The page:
Sunday, April 15, 2018

Nothing to Do?

Raw winds rippled the waters of Merimere Reservoir on Sunday. 

Visit #1132, Sunday 15 April 18, 12:45-3:15PM, 4.2 miles.
Temps in the 40's; cloudy, windy, and downright chilly.

Sunday's weather was quite a change from Saturday. While Saturday saw sun and temps reaching the 70's, as Sunday approached the temperature dropped faster than Donald Trump's trousers for a spanking.

After spending many weeks recovering the trails from a month of back to back nor-easter's, I felt I didn't have any agenda.

Then, as I arrived at Hubbard Park on Sunday, I found one.

I ran into a daily Hubbard Park visitor who told me Saturday's dreamy weather brought out hordes of people walking the road around Merimere Reservoir. To a guy like me, unfortunately that meant I'd probably find a lot of litter, so that's where I'd head today.

Speaking of NOTHING, as I walked north on the road, I found evidence that someone at some time decided to wear NOTHING underneath...

Scrounging through the woods hunting litter, I found this remnant of a sign.

I found that sign roughly 1/2 mile from where it originated: At the bottom of the steep road climb to the peaks. Many years ago (I couldn't even find an internet reference to the crash), a cyclist died, failing to negotiate the sharp curve at the bottom of the road. Somebody nailed a cross to a tree near where the crash occurred.  I believe the "1988" on the sign references the deceased's birth year and not the year of death. As a cyclist, I remember the write-up in the newspaper and shortly thereafter noticed the cross on the tree. How this remnant wound up so far from its original location is a mystery.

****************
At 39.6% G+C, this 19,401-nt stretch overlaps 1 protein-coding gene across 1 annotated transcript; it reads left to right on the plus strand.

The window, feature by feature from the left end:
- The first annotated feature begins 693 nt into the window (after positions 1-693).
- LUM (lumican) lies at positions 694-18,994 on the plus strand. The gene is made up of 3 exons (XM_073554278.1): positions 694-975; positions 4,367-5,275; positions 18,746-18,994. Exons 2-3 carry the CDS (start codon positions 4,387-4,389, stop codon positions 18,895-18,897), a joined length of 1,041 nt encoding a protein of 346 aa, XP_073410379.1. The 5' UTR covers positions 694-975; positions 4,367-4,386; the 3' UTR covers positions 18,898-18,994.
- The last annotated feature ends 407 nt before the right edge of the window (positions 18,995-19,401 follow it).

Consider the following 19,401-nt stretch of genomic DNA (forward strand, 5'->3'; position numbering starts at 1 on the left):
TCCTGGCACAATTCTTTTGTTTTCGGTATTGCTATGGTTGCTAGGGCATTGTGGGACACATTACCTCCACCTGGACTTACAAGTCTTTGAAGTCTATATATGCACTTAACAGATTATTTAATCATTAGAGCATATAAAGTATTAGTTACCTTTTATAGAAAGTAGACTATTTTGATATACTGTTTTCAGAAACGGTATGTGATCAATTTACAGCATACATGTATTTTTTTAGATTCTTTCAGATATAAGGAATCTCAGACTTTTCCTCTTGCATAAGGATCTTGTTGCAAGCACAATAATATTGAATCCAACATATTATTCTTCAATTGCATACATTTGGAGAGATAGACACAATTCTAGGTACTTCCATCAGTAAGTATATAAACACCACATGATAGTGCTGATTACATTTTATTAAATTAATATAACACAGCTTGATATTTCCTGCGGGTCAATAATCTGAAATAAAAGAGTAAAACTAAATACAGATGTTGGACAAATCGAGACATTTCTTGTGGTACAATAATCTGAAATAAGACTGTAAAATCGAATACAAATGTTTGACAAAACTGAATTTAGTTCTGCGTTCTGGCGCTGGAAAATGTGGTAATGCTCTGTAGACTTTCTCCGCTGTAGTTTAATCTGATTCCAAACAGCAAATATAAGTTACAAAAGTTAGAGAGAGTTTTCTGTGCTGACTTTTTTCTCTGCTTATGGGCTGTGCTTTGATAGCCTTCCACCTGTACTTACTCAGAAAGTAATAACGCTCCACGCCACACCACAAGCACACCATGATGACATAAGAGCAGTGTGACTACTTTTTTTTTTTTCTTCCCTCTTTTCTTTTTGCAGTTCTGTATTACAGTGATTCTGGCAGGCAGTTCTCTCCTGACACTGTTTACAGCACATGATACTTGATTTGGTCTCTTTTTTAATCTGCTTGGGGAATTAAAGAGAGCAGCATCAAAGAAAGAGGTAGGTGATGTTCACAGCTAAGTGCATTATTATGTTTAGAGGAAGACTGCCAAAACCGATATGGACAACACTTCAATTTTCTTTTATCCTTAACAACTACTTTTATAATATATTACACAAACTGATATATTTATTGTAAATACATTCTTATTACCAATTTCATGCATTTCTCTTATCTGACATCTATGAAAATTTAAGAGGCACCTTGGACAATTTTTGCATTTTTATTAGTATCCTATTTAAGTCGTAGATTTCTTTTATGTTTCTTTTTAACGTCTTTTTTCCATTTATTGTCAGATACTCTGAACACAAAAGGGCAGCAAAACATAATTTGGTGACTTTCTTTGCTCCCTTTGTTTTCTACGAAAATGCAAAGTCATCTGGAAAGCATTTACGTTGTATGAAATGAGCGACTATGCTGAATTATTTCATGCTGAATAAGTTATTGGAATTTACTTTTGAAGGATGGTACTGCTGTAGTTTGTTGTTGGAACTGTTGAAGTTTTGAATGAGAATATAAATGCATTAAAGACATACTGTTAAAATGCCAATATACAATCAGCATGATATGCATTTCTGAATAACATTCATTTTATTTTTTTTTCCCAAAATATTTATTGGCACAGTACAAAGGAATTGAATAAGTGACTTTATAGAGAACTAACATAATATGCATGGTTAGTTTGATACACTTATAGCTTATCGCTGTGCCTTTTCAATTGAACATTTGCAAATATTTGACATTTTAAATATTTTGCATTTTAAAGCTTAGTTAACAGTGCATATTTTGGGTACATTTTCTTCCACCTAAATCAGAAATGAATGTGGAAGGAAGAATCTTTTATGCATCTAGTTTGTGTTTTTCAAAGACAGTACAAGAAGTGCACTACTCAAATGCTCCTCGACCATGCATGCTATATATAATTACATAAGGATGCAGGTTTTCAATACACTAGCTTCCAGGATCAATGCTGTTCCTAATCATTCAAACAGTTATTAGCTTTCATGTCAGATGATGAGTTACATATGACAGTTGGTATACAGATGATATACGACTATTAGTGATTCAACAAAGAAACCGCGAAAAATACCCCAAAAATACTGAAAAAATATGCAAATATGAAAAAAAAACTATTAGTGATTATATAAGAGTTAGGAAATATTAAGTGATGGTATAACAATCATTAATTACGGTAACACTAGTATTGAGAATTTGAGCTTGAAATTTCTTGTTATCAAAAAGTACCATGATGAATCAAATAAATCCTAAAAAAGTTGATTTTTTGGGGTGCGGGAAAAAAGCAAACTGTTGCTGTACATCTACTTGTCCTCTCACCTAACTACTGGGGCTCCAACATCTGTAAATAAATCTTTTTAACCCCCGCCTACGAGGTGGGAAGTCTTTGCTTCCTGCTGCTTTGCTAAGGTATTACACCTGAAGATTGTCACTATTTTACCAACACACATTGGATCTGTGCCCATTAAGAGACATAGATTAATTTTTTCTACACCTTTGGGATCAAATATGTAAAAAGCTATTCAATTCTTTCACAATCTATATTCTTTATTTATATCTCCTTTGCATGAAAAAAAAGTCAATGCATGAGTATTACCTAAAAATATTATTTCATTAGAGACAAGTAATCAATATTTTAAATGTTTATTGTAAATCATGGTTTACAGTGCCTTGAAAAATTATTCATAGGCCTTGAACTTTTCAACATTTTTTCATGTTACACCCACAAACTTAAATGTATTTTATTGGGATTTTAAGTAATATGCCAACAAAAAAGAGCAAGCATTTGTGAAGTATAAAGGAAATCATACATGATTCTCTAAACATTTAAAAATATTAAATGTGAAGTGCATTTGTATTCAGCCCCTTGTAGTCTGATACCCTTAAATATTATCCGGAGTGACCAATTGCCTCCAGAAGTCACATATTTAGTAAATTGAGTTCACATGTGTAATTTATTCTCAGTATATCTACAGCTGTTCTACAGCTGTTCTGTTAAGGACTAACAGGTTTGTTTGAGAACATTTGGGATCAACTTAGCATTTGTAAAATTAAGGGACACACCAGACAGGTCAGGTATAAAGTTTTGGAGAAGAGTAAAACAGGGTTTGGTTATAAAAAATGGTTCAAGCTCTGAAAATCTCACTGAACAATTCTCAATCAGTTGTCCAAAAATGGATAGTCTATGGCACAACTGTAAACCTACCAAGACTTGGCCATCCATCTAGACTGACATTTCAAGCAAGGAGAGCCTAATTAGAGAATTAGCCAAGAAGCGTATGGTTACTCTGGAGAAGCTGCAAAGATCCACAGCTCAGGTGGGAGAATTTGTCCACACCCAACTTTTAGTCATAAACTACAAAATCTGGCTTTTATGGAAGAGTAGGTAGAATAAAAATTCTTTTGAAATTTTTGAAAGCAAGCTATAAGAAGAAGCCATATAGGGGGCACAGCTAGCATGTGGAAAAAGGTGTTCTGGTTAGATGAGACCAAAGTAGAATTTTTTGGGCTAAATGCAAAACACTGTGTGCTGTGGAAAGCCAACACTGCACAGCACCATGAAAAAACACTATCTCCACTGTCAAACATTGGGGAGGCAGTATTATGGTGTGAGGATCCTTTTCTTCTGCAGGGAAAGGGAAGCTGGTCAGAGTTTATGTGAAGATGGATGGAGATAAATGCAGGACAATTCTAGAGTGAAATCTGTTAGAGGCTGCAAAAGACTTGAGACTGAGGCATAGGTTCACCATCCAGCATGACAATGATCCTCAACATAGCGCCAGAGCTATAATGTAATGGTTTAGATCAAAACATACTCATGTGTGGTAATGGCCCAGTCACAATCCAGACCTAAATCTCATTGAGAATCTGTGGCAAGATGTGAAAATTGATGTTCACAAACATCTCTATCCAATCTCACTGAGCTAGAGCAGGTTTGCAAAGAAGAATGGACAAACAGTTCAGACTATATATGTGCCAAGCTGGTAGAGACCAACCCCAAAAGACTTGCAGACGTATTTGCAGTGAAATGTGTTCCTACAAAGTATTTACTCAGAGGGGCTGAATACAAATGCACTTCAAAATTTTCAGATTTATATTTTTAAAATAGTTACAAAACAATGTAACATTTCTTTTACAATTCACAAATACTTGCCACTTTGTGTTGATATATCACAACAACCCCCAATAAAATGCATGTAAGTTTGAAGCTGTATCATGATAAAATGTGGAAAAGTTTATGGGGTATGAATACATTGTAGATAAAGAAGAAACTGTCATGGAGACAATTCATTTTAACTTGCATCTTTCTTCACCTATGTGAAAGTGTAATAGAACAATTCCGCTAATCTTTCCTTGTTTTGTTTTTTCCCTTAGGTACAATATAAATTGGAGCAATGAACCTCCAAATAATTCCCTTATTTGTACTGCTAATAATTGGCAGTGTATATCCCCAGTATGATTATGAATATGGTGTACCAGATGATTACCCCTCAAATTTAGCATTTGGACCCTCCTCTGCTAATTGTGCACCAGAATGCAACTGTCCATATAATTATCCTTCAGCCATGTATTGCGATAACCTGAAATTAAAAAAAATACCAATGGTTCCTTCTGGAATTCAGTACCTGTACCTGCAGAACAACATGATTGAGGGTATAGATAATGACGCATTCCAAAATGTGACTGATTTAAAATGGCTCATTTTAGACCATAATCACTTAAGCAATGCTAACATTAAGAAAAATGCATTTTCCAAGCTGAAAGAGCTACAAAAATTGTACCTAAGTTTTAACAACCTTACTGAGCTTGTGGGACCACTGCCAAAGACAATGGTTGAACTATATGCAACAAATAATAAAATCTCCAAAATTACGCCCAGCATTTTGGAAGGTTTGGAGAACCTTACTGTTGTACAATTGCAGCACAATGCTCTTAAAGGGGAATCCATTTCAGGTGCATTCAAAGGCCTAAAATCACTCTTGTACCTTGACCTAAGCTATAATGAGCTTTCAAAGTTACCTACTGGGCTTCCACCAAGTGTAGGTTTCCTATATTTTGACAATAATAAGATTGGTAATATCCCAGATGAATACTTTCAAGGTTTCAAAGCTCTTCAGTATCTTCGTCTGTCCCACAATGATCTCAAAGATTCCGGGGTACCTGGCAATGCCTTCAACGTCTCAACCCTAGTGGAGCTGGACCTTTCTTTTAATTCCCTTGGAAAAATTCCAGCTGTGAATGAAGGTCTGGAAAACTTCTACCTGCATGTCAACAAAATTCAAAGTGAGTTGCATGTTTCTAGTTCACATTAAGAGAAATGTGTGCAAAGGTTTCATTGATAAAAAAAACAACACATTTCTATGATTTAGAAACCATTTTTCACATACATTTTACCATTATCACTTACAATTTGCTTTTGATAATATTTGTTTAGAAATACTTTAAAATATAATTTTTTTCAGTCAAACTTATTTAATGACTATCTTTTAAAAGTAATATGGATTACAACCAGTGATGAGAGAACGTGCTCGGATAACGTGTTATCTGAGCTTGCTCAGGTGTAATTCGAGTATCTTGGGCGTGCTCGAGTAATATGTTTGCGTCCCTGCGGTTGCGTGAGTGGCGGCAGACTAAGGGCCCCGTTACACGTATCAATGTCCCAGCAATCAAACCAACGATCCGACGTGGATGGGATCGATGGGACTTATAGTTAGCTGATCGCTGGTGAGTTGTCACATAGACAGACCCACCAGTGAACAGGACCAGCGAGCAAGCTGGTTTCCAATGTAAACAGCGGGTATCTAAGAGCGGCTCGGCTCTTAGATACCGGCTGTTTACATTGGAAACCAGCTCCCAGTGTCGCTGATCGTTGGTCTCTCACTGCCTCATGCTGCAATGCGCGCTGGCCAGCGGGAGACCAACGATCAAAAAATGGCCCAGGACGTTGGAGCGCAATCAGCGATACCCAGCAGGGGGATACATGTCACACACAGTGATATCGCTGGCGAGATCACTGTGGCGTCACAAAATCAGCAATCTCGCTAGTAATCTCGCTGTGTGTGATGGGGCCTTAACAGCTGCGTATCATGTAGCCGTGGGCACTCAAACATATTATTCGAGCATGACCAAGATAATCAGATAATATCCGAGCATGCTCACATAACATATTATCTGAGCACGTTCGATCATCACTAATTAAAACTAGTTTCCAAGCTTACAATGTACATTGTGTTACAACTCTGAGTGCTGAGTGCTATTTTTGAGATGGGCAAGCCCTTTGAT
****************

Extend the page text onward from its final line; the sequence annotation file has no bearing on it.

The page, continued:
My suspicions were correct, and I filled a large trash bag with "nothing" by the time I reached the north end of Merimere Reservoir.  I left it, and the sign, for later pickup by the parks department.

Those two Eversource vehicles in the background-they must have been following GPS as they pulled up to the gate like they were on a mission, paused as they performed some head scratching, then turned around and left.

Inspecting the spillway as I walked across, I spied some new graffiti.

In case you can't read it, it says, "My Blood Sweat And Tears", and "I Love America". The splatter was probably from a paintball, and the angle of the splatter tells me it was shot from the road.  Then they used the rock shards you see on the ground to scrawl. Weather, and the upcoming Daffodil Festival permitting, I hope to paint over it soon.

It was incredibly quiet and calm on the road up to Castle Craig.

Nearing Castle Craig, I noticed this fallen tree encroaching into the road. It's not impeding traffic but close, and will have to be dealt with sooner or later.

I reached Castle Craig then hiked trails back down to the parking lot, with a whole lot of "nothing" in my second trash bag.

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